Oracle said on Tuesday that it’s buying Grapeshot, the company behind a “brand safety” platform used by marketers. Financial terms of the deal were not disclosed.
Grapeshot’s core platform is billed as a contextual intelligence system used to grow audience reach via real-time targeting of relevant context, including breaking news and trending themes. It’s also expanded into the realm of so-called brand safety, helping marketers avoid placing advertisements alongside potentially brand-damaging online content.
Oralce said Grapeshot works with around 5,000 marketers worldwide, covering approximately 38 billion programmatic ad impressions. The company also claims to be growing at a rate “well over” 100 percent year-over-year.
Oracle plans to use Grapeshot to complement the Oracle Data Cloud’s custom audience segments and add more capabilities in the area of Audience and Measurement, which provides a range of tools for marketers.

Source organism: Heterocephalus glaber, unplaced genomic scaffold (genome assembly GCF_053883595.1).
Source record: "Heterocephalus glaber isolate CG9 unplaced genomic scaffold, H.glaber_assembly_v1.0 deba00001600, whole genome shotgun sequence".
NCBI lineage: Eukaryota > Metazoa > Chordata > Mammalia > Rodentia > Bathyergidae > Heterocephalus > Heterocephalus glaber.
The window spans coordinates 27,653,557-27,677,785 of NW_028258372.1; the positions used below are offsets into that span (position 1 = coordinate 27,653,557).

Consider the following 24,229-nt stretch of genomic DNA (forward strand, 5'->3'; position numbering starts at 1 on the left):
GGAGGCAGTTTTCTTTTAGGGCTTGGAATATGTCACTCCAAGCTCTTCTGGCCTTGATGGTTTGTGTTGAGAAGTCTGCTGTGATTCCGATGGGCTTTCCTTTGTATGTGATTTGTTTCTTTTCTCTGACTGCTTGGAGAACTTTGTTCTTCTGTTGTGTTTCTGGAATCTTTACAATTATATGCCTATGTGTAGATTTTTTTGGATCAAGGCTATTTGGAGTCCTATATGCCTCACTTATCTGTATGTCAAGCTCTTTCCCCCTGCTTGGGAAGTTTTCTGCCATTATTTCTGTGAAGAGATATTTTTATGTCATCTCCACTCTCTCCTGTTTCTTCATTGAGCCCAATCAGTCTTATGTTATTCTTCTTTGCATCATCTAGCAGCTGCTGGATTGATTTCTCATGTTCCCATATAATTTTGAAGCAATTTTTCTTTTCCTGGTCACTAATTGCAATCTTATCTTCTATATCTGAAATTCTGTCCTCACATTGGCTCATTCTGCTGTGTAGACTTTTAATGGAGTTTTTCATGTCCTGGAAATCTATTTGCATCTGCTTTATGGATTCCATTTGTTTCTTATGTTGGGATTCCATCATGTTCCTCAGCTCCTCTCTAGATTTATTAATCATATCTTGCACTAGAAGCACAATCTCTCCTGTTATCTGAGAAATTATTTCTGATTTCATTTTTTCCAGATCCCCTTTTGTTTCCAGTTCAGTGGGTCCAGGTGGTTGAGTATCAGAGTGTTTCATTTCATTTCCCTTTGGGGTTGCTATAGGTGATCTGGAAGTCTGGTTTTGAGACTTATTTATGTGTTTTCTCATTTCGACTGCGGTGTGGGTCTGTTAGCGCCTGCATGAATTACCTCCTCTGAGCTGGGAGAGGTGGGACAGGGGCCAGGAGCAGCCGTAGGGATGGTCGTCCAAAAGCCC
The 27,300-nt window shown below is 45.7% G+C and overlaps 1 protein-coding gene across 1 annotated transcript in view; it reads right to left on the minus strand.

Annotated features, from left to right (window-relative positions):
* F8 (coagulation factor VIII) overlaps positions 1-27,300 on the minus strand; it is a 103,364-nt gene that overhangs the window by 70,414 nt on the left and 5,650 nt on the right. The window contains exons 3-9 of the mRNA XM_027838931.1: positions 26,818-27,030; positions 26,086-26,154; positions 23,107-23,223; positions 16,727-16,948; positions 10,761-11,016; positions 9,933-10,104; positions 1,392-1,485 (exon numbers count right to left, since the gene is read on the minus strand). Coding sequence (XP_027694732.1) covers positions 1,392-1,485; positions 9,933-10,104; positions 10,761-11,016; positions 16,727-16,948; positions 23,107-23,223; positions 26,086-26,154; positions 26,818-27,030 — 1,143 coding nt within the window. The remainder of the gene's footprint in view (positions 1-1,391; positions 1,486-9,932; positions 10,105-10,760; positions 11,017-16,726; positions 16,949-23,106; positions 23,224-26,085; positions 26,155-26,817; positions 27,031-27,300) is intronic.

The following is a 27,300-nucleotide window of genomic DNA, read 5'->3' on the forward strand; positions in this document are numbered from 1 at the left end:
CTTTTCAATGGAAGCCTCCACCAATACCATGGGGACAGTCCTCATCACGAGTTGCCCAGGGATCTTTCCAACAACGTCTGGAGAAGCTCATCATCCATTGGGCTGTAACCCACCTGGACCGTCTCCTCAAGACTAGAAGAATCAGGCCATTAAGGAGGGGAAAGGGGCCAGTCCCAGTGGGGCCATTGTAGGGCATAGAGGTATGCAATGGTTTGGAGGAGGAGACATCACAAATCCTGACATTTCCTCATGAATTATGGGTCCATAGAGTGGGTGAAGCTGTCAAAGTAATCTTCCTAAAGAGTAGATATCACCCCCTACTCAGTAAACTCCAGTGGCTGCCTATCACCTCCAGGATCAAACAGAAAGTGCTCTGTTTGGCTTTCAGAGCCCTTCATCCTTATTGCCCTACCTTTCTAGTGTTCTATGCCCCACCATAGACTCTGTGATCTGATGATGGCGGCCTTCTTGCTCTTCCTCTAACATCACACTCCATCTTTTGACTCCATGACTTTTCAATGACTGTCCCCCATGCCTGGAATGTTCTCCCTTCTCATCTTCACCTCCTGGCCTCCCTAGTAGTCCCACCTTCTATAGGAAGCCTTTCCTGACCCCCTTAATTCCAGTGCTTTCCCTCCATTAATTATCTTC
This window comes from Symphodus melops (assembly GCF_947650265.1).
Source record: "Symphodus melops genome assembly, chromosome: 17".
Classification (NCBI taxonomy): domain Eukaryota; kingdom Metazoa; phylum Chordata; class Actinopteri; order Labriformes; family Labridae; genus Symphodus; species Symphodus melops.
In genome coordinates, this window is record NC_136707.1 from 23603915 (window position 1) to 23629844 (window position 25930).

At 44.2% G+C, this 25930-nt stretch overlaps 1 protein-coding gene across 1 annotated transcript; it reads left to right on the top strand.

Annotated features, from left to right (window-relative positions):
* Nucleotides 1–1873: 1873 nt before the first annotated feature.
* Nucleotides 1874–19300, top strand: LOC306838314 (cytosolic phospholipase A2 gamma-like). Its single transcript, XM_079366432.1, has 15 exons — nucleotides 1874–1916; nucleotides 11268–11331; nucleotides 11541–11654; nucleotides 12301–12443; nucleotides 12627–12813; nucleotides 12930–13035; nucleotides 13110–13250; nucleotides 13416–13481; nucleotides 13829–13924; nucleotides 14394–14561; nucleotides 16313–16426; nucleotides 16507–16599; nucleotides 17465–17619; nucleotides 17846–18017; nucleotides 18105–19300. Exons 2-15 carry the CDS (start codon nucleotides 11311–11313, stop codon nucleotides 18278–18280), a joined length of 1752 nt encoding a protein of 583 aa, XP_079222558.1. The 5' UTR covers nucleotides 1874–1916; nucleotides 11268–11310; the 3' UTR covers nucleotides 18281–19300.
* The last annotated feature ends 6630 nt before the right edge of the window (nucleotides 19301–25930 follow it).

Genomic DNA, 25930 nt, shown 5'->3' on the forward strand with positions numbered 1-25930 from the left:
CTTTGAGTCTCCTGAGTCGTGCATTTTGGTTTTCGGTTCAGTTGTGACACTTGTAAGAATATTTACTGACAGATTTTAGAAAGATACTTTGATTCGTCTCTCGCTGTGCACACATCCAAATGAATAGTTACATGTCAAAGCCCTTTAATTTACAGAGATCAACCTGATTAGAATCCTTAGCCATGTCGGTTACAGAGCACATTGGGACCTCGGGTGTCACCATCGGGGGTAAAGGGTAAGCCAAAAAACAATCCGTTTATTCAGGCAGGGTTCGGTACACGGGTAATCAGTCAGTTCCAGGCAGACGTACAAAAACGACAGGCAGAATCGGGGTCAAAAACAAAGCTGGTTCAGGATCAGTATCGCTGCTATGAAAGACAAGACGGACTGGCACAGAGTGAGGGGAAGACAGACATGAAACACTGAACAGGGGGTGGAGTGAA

Once part of Oracle, Grapeshot will join the Oracle Data Cloud next to Moat, the ad measurement firm Oracle bought a year ago. Grapeshot will continue to work directly with its current customers and partners in the short term.
Oracle has made a slew of marketing tech-related acquisition over the years. Before Moat, Oracle bought BlueKai, a key provider of data management platforms, and Datalogix, which lets marketers track how online advertising influences offline buying.
Meanwhile, Adobe and Salesforce have also doubled down on their push into the marketing tech sector with acquisitions of their own. In late 2016, Adobe announced the acquisition of video advertising company TubeMogul for $540 million, while Salesforce purchased AI marketing company Krux for $700 million.
The aim with the acquisition is to expand Oracle’s cloud infrastructure and Domain Name System (DNS) capabilities. The aim with the acquisition is to expand Oracle’s cloud infrastructure and Domain Name.
Oracle said the new Enterprise Data Management Cloud brings improvements to data integrity and alignment to help enterprises reconcile financial data sets.
Oracle’s CEO Mark Hurd outlines his view of the tech landscape by 2020 at an event in New York.